In this post, we will explore a dataset using Python. The dataset we will use is the Ghouls, Goblins, and Ghost (GGG) dataset available at the kaggle website. The analysis will not be anything complex we will simply do the following.

- Data preparation
- Data visualization
- Descriptive statistics
- Regression analysis

**Data Preparation**

The GGG dataset is fictitious data on the characteristics of spirits. Below are the modules we will use for our analysis.

import pandas as pd import statsmodels.regression.linear_model as sm import numpy as np

Once you download the dataset to your computer you need to load it into Python using the pd.read.csv function. Below is the code.

df=pd.read_csv('FILE LOCATION HERE')

We store the data as “df” in the example above. Next, we will take a peek at the first few rows of data to see what we are working with.

Using the print function and accessing the first five rows reveals. It appears the first five columns are continuous data and the last two columns are categorical. The ‘id’ variable is useless for our purposes so we will remove it with the code below.

df=df.drop(['id'],axis=1)

The code above uses the drop function to remove the variable ‘id’. This is all saved into the object ‘df’. In other words, we wrote over are original ‘df’.

**Data Visualization**

We will start with our categorical variables for the data visualization. Below is a table and a graph of the ‘color’ and ‘type’ variables.

First, we make an object called ‘spirits’ using the groupby function to organize the table by the ‘type’ variable.

Below we make a graph of the data above using the .plot function. A professional wouldn’t make this plot but we are just practicing how to code.

We now know how many ghosts, goblins and, ghouls there are in the dataset. We will now do a breakdown of ‘type’ by ‘color’ using the .crosstab function from pandas.

We will now make bar graphs of both of the categorical variables using the .plot function.

We will now turn our attention to the continuous variables. We will simply make histograms and calculate the correlation between them. First the histograms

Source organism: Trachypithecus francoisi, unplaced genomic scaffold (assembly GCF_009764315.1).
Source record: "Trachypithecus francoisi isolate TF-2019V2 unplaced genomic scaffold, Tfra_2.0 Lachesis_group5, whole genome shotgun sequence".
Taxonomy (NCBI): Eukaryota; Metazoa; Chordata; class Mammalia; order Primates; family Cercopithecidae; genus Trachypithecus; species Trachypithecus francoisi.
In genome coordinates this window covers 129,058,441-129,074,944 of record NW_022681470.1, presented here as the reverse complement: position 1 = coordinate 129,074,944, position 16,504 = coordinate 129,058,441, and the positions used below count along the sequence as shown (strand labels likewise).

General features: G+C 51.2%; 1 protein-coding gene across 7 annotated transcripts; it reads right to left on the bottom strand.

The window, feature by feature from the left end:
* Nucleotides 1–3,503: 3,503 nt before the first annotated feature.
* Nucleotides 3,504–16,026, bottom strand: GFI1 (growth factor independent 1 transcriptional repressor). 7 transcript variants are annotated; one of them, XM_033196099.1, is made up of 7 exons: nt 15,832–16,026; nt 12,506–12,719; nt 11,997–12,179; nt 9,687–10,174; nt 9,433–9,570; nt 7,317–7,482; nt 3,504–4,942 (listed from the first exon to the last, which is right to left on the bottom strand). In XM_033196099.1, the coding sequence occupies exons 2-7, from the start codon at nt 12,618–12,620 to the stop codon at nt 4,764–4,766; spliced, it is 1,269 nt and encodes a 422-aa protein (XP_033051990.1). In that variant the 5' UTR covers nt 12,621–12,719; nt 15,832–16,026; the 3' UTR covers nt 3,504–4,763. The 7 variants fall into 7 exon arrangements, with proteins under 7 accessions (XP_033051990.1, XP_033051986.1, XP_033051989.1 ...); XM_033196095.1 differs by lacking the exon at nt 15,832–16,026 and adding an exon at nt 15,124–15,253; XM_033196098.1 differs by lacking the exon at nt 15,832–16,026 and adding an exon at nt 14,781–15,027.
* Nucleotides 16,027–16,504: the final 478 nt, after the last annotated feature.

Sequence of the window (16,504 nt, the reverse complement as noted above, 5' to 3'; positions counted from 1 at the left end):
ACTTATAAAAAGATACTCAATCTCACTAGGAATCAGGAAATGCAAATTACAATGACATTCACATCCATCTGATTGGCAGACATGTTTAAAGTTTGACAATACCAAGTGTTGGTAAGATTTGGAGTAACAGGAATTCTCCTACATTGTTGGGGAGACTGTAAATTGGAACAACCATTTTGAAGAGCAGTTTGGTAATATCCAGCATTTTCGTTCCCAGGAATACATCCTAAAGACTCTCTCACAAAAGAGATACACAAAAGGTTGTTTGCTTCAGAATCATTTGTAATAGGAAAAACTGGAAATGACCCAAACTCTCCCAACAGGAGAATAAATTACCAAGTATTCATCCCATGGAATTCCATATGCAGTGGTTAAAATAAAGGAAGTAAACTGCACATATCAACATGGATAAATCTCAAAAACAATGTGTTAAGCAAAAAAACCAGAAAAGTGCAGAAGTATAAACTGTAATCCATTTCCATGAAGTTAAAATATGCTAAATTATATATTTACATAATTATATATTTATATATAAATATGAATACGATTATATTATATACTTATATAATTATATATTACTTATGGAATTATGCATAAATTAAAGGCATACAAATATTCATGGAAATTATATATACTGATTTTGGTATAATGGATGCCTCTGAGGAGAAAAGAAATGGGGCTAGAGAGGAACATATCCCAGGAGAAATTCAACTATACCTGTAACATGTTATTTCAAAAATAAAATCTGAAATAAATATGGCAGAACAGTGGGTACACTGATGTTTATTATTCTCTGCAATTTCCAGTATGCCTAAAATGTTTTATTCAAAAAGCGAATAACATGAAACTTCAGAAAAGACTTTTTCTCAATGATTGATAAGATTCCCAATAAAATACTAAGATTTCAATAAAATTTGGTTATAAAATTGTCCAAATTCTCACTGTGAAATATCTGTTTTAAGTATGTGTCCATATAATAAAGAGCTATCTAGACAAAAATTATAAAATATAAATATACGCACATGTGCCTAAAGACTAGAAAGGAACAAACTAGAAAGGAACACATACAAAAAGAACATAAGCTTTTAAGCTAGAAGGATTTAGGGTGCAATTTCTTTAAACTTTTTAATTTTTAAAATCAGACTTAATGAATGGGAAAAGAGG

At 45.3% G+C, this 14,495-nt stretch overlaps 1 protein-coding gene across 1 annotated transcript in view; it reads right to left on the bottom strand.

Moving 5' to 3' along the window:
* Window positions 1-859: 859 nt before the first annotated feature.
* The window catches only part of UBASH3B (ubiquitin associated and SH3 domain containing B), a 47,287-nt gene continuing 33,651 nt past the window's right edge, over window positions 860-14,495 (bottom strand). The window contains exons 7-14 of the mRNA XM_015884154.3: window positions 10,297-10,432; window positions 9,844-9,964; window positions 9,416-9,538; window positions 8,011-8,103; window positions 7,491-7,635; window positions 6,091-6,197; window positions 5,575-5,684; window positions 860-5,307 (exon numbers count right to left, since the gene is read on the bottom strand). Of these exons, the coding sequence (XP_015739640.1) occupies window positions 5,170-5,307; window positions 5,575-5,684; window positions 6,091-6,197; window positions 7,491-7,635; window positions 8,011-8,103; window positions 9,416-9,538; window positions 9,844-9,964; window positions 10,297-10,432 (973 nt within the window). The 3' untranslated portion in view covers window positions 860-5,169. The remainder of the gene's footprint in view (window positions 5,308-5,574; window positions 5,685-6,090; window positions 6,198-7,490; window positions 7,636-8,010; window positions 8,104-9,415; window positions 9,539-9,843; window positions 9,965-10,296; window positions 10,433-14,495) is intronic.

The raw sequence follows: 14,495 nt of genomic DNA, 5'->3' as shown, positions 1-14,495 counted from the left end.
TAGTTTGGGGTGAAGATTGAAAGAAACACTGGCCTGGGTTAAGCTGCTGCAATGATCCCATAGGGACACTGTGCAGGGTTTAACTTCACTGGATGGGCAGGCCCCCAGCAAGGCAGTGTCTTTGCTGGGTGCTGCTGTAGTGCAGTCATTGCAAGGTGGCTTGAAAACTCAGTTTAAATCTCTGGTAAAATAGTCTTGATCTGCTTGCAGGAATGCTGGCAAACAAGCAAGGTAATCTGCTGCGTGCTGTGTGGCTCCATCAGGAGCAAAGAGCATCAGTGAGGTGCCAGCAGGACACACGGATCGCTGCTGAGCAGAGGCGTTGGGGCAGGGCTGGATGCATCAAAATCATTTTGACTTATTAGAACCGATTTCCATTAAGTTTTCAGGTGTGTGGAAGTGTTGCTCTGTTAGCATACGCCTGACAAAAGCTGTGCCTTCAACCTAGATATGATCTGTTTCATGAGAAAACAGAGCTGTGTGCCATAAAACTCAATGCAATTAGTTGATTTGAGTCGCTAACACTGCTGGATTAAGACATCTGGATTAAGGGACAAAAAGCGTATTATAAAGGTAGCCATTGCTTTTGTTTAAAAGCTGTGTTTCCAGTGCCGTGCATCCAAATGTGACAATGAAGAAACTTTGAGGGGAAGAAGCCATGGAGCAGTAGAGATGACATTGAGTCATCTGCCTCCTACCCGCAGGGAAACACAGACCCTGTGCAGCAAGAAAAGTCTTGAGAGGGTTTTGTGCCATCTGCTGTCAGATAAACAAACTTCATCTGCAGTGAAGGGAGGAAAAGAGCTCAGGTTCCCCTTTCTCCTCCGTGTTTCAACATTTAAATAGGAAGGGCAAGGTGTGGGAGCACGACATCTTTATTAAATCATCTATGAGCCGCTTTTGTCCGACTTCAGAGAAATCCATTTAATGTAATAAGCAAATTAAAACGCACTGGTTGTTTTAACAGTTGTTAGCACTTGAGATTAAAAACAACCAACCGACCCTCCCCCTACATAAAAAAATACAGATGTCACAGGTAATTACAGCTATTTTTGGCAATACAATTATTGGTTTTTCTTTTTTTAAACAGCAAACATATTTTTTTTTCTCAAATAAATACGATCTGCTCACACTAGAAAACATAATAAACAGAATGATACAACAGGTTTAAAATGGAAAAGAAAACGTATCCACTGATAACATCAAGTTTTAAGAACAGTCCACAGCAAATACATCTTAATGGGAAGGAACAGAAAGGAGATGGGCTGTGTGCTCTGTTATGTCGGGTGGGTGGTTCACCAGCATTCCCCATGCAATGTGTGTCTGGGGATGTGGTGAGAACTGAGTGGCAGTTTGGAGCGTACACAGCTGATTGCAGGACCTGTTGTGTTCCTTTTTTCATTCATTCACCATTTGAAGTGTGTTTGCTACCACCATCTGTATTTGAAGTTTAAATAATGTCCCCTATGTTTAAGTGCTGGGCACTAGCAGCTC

The code is simply subset the variable you want in the brackets and then type .plot.hist() to access the histogram function. It appears that all of our data is normally distributed. Now for the correlation

Using the .corr() function has shown that there are now high correlations among the continuous variables. We will now do an analysis in which we combine the continuous and categorical variables through making boxplots

The code is redundant. We use the .boxplot() function and tell python the column which is continuous and the ‘by’ which is the categorical variable.

**Descriptive Stats**

We are simply going to calcualte the mean and standard deviation of the continuous variables.

df["bone_length"].mean() Out[65]: 0.43415996604821117 np.std(df["bone_length"]) Out[66]: 0.13265391313941383 df["hair_length"].mean() Out[67]: 0.5291143100058727 np.std(df["hair_length"]) Out[68]: 0.16967268504935665 df["has_soul"].mean() Out[69]: 0.47139203219259107 np.std(df["has_soul"]) Out[70]: 0.17589180837106724

The mean is calcualted with the .mean(). Standard deviation is calculated using the .std() function from the numpy package.

**Multiple Regression**

Our final trick is we want to explain the variable “has_soul” using the other continuous variables that are available. Below is the code

X = df[["bone_length", "rotting_flesh","hair_length"]] y = df["has_soul"] model = sm.OLS(y, X).fit()

In the code above we crate to new list. X contains are independent variables and y contains the dependent variable. Then we create an object called model and use the OLS() function. We place the y and X inside the parenthesis and we then use the .fit() function as well. Below is the summary of the analysis

There is obviously a lot of information in the output. The r-square is 0.91 which is surprisingly high given that there were not high correlations in the matrix. The coefficiencies for the three independent variables are listed and all are significant. The AIC and BIC are for model comparison and do not mean much in isolation. The JB stat indicates that are distribution is not normal. Durbin watson test indicates negative autocorrelation which is important in time-series analysis.

**Conclusion**

Data exploration can be an insightful experience. Using Python, we found mant different patterns and ways to describe the data.